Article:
Did the Texas Supreme Court substitute fair notice pleading for well-pleaded complaints?  Texas Rule of Civil Procedure 91a was adopted in 2013, and provides a “no reasonable person could believe” standard.  Until recently, whether “no reasonable person could believe” meant “plausibility” remained an unanswered question.  In City of Dallas v. Sanchez, No. 15-0094 (July 1,

The Texas Whistleblower Act protects a public employee who makes a good faith report of a legal violation by his or her employer “to an appropriate law enforcement authority.” Tex. Gov’t Code  § 554.002(a).   Texas law has generally held that the “appropriate law enforcement authority” must be an authority that has outward-looking powers to investigate,

If the Eleventh Amendment to the U.S. Constitution bars your suit against a State, maybe the U.S. Government can bring the suit for you.  That’s what happened in EEOC v. Board of Supervisors for the University of Louisiana System. 

Dr. Van McGraw initially filed an age discrimination suit against the University of Louisiana System ("ULS"), after ULS implemented a new policy prohibiting the re-employment of retirees on a regular full-time basis.  McGraw was ultimately unsuccessful.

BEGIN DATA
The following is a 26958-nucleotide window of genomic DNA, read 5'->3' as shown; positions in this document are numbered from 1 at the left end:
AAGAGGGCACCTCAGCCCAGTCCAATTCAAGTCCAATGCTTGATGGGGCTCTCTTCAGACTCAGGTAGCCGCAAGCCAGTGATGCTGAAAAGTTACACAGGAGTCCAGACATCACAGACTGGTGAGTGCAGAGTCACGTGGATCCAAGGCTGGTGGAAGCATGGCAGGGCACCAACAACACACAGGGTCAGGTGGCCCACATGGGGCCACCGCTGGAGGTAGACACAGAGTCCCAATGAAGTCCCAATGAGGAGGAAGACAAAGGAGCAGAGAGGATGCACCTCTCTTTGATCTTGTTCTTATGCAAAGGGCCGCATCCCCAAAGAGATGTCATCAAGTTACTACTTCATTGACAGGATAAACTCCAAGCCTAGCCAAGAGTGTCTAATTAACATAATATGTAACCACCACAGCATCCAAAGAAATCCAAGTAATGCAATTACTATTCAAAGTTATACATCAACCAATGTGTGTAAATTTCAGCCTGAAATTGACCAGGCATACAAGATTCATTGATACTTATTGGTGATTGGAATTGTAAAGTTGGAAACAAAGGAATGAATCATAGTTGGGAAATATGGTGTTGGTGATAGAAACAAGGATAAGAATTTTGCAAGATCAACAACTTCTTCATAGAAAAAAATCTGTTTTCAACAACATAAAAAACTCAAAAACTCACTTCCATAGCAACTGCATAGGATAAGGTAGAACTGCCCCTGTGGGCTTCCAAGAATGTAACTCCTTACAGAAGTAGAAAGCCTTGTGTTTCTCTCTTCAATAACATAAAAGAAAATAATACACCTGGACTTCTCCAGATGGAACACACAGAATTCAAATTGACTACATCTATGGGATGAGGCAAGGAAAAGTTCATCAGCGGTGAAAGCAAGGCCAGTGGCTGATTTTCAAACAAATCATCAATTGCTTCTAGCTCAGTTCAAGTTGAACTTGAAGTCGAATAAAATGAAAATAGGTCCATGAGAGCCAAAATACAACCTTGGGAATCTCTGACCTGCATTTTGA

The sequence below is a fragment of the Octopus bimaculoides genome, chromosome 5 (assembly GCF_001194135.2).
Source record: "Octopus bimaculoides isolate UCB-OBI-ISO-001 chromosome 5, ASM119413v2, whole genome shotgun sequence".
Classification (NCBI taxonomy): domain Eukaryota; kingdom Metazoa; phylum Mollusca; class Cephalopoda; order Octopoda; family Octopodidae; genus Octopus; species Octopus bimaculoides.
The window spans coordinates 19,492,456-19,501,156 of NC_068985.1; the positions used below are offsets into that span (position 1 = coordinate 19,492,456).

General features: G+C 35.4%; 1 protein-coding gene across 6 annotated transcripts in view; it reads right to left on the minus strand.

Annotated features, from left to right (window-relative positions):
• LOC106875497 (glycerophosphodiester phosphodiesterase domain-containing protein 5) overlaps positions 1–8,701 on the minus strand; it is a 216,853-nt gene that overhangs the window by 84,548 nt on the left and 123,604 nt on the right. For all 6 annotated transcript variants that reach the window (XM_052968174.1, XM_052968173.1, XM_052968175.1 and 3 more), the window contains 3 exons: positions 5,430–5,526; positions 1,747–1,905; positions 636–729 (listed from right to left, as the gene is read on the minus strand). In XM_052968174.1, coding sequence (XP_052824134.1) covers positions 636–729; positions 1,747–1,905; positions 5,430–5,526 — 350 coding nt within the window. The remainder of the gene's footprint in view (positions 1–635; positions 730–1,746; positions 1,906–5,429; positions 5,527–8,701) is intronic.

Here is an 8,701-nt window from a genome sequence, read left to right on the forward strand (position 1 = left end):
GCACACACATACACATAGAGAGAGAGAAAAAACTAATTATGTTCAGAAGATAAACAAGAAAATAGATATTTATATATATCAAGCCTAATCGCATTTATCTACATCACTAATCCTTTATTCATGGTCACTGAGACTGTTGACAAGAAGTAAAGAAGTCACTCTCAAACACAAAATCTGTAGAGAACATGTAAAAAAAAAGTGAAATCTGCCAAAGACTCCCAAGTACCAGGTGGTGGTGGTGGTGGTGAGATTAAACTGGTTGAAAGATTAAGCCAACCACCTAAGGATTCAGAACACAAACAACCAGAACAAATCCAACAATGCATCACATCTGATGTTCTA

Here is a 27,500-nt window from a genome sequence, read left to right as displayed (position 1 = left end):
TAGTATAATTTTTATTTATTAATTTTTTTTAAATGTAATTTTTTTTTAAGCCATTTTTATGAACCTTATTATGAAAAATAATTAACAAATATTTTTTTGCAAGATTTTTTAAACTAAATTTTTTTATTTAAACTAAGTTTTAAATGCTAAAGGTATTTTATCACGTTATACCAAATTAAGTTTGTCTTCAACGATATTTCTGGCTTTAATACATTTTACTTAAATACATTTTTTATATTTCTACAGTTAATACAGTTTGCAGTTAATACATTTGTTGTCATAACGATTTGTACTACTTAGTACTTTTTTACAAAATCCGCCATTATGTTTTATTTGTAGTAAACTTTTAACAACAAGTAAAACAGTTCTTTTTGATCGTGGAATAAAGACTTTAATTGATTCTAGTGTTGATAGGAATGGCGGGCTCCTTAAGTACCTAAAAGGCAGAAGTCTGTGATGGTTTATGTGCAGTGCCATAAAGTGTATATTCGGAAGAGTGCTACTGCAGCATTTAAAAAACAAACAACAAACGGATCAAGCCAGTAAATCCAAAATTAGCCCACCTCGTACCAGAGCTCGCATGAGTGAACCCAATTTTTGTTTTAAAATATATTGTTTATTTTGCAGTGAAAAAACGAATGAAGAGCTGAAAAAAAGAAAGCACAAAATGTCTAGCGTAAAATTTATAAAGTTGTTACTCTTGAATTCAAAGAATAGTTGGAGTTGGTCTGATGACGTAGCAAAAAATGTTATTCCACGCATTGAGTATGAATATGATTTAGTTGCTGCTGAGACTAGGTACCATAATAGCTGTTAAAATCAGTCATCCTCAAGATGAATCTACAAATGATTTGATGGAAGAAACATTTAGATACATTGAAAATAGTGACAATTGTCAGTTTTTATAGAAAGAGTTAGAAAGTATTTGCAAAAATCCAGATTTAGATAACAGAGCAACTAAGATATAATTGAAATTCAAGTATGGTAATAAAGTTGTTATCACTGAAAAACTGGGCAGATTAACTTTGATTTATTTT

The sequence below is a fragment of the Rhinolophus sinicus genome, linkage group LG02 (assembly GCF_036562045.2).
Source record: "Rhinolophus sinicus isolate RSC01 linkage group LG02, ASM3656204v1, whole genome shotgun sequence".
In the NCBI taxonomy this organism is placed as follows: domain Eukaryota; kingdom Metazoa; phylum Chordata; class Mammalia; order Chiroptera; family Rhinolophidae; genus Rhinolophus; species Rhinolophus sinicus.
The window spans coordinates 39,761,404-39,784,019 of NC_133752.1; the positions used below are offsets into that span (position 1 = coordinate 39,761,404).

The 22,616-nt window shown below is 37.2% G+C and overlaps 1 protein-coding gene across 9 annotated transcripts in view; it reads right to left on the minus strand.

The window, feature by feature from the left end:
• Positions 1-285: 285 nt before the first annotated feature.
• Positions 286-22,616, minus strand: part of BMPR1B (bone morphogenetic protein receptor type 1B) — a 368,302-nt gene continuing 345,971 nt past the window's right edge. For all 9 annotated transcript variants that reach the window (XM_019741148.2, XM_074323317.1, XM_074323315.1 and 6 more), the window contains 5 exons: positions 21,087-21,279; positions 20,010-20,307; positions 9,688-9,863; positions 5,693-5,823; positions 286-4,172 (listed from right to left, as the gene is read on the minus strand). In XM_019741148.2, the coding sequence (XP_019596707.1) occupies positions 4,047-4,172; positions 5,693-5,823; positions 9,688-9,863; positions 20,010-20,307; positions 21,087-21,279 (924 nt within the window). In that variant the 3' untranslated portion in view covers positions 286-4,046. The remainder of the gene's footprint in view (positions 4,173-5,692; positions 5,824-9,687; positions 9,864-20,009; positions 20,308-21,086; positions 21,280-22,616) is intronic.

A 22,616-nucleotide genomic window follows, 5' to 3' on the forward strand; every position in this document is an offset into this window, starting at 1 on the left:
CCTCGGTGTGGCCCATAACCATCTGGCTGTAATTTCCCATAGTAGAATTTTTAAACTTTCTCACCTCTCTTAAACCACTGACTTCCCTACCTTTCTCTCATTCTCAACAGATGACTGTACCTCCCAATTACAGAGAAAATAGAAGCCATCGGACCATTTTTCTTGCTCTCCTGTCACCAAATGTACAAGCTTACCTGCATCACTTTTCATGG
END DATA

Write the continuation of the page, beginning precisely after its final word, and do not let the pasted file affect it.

After McGraw unsuccessfully attempted to be rehired by ULS as an associate dean or as a professor, he filed a discrimination charge with the EEOC.  The EEOC took up his claim and filed an action against ULS seeking injunctive relief and relief for the benefit of McGraw.  ULS filed a motion for summary judgment and a motion to dismiss, arguing that the Eleventh Amendment barred the proceedings.  After the district court denied the motions, ULS filed an interlocutory appeal.

Continue Reading Eleventh Amendment Doesn’t Bar the Government from Suing a State